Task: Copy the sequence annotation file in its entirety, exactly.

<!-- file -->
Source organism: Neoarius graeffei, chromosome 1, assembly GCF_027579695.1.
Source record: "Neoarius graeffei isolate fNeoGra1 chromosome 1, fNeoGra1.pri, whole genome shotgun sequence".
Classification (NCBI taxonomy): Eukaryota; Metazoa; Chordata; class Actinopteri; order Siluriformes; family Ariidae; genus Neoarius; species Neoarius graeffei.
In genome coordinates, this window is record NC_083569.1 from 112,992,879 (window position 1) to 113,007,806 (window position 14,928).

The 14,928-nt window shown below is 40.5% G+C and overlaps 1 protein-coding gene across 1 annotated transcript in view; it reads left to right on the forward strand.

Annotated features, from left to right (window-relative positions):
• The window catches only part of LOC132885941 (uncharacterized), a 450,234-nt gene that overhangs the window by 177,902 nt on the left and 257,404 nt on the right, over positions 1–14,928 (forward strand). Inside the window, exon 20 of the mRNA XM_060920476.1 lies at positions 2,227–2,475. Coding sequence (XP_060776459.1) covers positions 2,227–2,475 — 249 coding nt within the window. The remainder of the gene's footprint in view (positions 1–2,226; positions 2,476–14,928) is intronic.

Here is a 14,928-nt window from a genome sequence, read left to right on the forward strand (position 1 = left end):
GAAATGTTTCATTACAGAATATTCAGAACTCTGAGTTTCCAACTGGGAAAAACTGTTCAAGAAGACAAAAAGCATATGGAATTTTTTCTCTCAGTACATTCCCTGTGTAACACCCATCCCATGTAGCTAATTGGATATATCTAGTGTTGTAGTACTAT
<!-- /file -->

Source organism: Neoarius graeffei, chromosome 1, assembly GCF_027579695.1.
Source record: "Neoarius graeffei isolate fNeoGra1 chromosome 1, fNeoGra1.pri, whole genome shotgun sequence".
Classification (NCBI taxonomy): Eukaryota; Metazoa; Chordata; class Actinopteri; order Siluriformes; family Ariidae; genus Neoarius; species Neoarius graeffei.
In genome coordinates, this window is record NC_083569.1 from 112,992,879 (window position 1) to 113,007,806 (window position 14,928).

The 14,928-nt window shown below is 40.5% G+C and overlaps 1 protein-coding gene across 1 annotated transcript in view; it reads left to right on the forward strand.

Annotated features, from left to right (window-relative positions):
• The window catches only part of LOC132885941 (uncharacterized), a 450,234-nt gene that overhangs the window by 177,902 nt on the left and 257,404 nt on the right, over positions 1–14,928 (forward strand). Inside the window, exon 20 of the mRNA XM_060920476.1 lies at positions 2,227–2,475. Coding sequence (XP_060776459.1) covers positions 2,227–2,475 — 249 coding nt within the window. The remainder of the gene's footprint in view (positions 1–2,226; positions 2,476–14,928) is intronic.

Here is a 14,928-nt window from a genome sequence, read left to right on the forward strand (position 1 = left end):
GAAATGTTTCATTACAGAATATTCAGAACTCTGAGTTTCCAACTGGGAAAAACTGTTCAAGAAGACAAAAAGCATATGGAATTTTTTCTCTCAGTACATTCCCTGTGTAACACCCATCCCATGTAGCTAATTGGATATATCTAGTGTTGTAGTACTAT